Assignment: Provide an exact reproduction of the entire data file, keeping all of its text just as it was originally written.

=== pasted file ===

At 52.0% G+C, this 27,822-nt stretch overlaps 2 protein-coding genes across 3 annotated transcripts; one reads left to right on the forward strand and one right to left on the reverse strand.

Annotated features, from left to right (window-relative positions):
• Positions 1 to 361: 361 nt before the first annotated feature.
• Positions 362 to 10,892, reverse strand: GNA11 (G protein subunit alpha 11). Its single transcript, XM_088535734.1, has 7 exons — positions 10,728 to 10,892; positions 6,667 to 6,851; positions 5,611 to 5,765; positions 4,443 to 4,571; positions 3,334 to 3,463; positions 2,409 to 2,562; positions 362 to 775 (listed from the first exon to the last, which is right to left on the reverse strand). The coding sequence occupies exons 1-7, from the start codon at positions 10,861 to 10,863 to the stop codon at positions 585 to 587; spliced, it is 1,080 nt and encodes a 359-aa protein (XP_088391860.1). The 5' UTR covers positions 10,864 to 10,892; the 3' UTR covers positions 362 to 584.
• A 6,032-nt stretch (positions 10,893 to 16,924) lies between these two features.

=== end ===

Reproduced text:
At 52.0% G+C, this 27,822-nt stretch overlaps 2 protein-coding genes across 3 annotated transcripts; one reads left to right on the forward strand and one right to left on the reverse strand.

Annotated features, from left to right (window-relative positions):
• Positions 1 to 361: 361 nt before the first annotated feature.
• Positions 362 to 10,892, reverse strand: GNA11 (G protein subunit alpha 11). Its single transcript, XM_088535734.1, has 7 exons — positions 10,728 to 10,892; positions 6,667 to 6,851; positions 5,611 to 5,765; positions 4,443 to 4,571; positions 3,334 to 3,463; positions 2,409 to 2,562; positions 362 to 775 (listed from the first exon to the last, which is right to left on the reverse strand). The coding sequence occupies exons 1-7, from the start codon at positions 10,861 to 10,863 to the stop codon at positions 585 to 587; spliced, it is 1,080 nt and encodes a 359-aa protein (XP_088391860.1). The 5' UTR covers positions 10,864 to 10,892; the 3' UTR covers positions 362 to 584.
• A 6,032-nt stretch (positions 10,893 to 16,924) lies between these two features.